The Supreme Court, Justinian, and Antonin Scalia: Twenty Years in Retrospect

Author:Paul R. Baier
Position:George M. Armstrong, Jr., Professor of Law, Paul M. Hebert Law Center, Louisiana State University

Page 489

I Columbus Day, 1986, Address to the American Justinian Society of Jurists

Judge Durante, Justice Calogero, Judge Marullo, Your Honors, Ladies and Gentlemen:

Years ago my quest for treasure among used books turned up Piero Calamandrei's Eulogy of Judges. You may know Calamandrei was an Italian lawyer and a teacher of civil procedure. His Eulogy of Judges is a psalm book of uncommon legal prayer, from which I should like to read two verses. Take these words as my heartfelt greeting to the judges of the American Justinian Society of Jurists. You honor New Orleans and Louisiana by your presence.

Calamandrei's words, of course, were directed to his native Italian judges; I borrow them in welcoming this country's Italian-American jurists to Louisiana:Page 490

    I cannot meet abstract law on the path I take as a man among men in society . . . but many times do I find you, O Judge, the corporeal evidence of the law, on whom depends the fate of my worldly goods . . . . When I meet you on the road and bow to you with reverence, there is a sweetness of fraternal gratitude in my greeting. I know you are the keeper and guardian of those things I hold most dear; in you I greet the peace of my hearth, my honor, and my liberty.

Now to my topic: "The Supreme Court, Justinian, and Antonin Scalia."

It struck me that Your Honors might be curious about our civil law in Louisiana, about its origins in the recesses of Roman law, and about your Society's namesake Justinian. I know the Supreme Court well enough to venture a few words about it in public. As for Antonin Scalia, he has been on all our minds of late.

First, a few words about Bowers v. Hardwick, the recent Supreme Court opinion sustaining Georgia's sodomy statute.

Those of you who follow the Court know that last July, the month in which America celebrated the centennial of the Statue of Liberty, the Supreme Court affirmed the constitutionality of Georgia's sodomy law. The vote was close, 5 to 4, much closer, I suspect, than most prognosticators would have guessed.

Chief Justice Burger's special concurring opinion in the Georgia sodomy case cites the Digest of Justinian and Code of the Emperor Theodosius in support of Georgia's sodomy law. The Digest, you will recall, was the centerpiece of Justinian's temple of the law, the Corpus Jurus Civilis, which was completed well over a thousand years ago, through the labor of Tribonian and a battalion of jurists, in 534 anno domini.

Citing the Digest is a rare thing for a Supreme Court opinion, although not unprecedented. One may naturally wonder whether Justinian is a proper source of contemporary American constitutional law.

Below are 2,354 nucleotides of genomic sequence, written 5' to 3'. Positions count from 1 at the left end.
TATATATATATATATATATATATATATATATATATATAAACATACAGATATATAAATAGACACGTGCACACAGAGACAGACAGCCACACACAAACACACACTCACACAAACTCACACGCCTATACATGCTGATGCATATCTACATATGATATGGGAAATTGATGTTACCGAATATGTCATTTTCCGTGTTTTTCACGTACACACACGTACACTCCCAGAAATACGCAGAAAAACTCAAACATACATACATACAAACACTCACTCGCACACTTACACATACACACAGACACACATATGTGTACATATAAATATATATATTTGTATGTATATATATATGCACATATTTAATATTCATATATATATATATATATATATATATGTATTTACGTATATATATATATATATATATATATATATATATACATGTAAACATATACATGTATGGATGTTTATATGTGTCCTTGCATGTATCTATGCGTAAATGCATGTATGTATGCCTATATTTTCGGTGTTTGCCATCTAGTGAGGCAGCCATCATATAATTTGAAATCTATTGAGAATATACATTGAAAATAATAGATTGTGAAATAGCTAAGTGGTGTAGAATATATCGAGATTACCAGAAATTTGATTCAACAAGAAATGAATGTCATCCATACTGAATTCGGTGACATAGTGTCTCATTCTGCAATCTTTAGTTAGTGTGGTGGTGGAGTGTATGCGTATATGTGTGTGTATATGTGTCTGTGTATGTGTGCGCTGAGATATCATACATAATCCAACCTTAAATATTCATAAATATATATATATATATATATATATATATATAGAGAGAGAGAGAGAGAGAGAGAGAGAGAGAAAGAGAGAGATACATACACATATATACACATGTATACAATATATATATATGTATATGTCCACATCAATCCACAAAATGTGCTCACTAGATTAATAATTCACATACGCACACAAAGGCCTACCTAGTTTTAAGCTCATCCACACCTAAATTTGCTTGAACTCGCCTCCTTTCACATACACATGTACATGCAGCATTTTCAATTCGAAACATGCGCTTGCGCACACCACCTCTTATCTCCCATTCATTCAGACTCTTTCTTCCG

I tell you these things by way of an introduction to my remarks. I want to talk to you about two subjects that fascinate me as a law teacher in Louisiana. One is the law of the Corpus Jurus Civilis, represented by the figure of Justinian. The other is the law of the American Constitution, represented by the figure of Antonin Scalia.

These two figures came face to face one week ago today, in the Supreme Court building, when Justice Scalia took his judicial oath of office. Doubtless it was a silent encounter. Some of you may know that Justinian is one of the great law-givers frozen in marblePage 491 on the north wall of the courtroom. I am sure Justinian never entered Justice Scalia's mind, which was probably focused on his new responsibilities, the highest that can weigh on an American judge.

My speech is divided into two parts. First, I want to take you on a horse and buggy tour of the Roman Quarter of Louisiana's legal system. Second, I will assess two of Antonin Scalia's judicial opinions, written on the District of Columbia Circuit, against Senator Pastore's measure of expected performance from Italian American judges. Said the Senator: "The Italian American judge to be considered equal must be twice as good as the next judge." Justice Scalia, you will hear me affirm, will prove a surpassing Supreme Court Justice. The marks are already there, in the federal reports. Along the way, I hope to show that the law of the Corpus Juris and the law of the American Constitution are at once both strikingly different and remarkably the same.


Now, I assume you know we have a Civil Code; Louisiana is what we call a "civilian jurisdiction." This much about us was circulated pretty widely by Stanley Kowalski in Tennessee Williams's A Streetcar Named Desire. You may remember Stanley exclaiming to Blanche: "There is such a thing in this State of Louisiana as the Napoleonic Code, according to which whatever belongs to my wife is also mine, and vice versa." Blanche responded: "My, but you have an impressive judicial air!"